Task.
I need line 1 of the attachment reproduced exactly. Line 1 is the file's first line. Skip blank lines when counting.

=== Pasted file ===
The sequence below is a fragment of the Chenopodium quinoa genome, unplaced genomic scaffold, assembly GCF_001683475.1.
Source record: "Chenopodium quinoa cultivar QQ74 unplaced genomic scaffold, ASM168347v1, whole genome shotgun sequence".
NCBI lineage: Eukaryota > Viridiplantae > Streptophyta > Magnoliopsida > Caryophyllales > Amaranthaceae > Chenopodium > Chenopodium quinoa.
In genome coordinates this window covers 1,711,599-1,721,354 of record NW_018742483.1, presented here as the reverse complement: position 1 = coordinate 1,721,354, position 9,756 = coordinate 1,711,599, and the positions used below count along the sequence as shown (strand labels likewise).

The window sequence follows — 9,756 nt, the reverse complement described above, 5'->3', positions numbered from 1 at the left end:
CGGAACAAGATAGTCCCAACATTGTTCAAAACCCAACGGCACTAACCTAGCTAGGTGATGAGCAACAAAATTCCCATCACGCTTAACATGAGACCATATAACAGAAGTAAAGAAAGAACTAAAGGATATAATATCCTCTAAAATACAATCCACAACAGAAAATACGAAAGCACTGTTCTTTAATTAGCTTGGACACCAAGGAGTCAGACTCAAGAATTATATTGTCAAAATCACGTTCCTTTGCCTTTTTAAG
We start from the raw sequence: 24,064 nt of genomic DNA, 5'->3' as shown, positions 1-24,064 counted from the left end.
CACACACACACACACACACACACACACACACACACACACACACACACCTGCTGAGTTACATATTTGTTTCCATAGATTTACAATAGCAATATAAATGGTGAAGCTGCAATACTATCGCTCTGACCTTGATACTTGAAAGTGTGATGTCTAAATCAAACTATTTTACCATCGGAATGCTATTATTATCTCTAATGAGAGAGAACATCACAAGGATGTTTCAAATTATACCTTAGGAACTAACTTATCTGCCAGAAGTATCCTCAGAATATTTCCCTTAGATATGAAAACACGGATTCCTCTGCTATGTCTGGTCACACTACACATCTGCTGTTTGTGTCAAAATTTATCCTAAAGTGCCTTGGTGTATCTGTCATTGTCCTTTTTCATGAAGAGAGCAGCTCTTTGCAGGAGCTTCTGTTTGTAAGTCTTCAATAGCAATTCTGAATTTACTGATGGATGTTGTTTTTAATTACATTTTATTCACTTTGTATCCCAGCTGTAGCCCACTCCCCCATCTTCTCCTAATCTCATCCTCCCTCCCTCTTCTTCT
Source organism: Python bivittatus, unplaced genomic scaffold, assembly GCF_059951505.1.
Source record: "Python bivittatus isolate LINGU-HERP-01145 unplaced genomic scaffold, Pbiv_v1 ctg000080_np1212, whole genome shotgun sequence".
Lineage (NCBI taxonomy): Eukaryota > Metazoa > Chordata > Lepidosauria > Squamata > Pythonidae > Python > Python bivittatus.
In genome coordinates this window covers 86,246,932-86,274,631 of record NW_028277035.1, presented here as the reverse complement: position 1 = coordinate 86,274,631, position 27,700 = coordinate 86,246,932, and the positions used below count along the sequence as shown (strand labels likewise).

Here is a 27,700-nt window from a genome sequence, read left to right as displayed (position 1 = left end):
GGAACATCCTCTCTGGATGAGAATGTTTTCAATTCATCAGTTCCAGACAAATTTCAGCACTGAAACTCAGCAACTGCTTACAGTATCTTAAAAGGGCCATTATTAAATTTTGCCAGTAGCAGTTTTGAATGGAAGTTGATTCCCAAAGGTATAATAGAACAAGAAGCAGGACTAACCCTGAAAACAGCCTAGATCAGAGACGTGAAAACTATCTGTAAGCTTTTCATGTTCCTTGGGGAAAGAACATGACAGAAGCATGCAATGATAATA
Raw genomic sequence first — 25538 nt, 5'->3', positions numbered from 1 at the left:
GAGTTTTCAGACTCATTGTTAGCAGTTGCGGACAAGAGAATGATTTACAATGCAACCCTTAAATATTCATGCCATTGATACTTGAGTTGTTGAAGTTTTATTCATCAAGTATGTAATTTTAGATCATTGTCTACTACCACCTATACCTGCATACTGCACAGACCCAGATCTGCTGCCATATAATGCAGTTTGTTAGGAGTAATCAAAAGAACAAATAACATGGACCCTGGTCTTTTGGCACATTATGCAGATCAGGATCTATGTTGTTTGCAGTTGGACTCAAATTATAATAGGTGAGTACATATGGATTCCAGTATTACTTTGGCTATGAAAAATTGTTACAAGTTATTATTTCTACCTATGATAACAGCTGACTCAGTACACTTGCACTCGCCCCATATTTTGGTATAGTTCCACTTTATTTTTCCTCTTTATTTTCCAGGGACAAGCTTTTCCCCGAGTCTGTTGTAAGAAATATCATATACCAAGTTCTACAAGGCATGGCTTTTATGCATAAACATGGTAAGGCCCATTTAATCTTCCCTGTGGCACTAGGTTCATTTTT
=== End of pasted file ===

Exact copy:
The sequence below is a fragment of the Chenopodium quinoa genome, unplaced genomic scaffold, assembly GCF_001683475.1.